Apr 11, 1984

Apparent saturation kinetics of divalent cation uptake in yeast caused by a reduction in the surface potential

Biochimica Et Biophysica Acta
G W Borst-Pauwels, A P Theuvenet


The concentration dependence of the uptake rate of divalent cations in yeast can be described by a simple diffusion process after accounting for the effect of the surface potential upon the divalent cation concentration near the membrane. It is also necessary to correct for the effect of the cell pH upon the rate of translocation. The apparent saturation kinetics is ascribed to the fact that the quotient of the concentration of the divalent cations near the cell membrane and the bulk aqueous phase concentration is reduced on increasing the divalent cation concentration in the medium. The diffusion process regulated by the surface potential even mimics the saturation kinetics of a two-carrier transport system. The selectivity found between Ca2+ and Sr2+ uptake can probably be traced to differences in their affinity for the negative groups on the cell membrane determining the surface potential rather than to differences in their affinity for a transport system. The enhancement of divalent cation uptake by loading the cells with phosphate is probably due to the concomitant increase in the net negative charge of the cell membrane.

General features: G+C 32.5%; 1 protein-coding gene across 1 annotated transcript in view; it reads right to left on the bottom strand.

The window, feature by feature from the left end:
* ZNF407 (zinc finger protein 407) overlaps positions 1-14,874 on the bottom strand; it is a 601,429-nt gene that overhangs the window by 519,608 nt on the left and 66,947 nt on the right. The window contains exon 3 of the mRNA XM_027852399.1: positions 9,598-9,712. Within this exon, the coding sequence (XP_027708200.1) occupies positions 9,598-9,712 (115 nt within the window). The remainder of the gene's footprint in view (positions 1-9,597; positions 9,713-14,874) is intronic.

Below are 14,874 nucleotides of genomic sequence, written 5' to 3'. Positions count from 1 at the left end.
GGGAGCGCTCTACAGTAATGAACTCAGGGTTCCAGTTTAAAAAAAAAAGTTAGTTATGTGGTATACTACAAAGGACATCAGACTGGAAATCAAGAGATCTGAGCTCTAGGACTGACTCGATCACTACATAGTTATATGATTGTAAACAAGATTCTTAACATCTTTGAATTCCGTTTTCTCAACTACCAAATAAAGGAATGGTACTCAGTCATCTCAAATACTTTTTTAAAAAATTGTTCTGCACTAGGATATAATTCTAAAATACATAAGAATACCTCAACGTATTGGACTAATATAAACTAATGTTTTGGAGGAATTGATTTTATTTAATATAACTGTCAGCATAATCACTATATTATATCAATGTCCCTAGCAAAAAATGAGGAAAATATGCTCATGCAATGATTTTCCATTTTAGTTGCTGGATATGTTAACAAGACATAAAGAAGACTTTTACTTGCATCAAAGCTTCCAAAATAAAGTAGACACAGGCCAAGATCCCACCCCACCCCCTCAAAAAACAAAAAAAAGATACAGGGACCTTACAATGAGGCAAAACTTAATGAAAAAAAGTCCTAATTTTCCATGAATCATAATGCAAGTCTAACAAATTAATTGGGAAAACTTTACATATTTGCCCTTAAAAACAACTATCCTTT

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Mentioned in this Paper

Cations, Divalent
Resting Potentials
Phosphate Measurement
Mimic brand of tebufenozide
Intracellular Translocation
Saccharomyces cerevisiae
Phosphate ion

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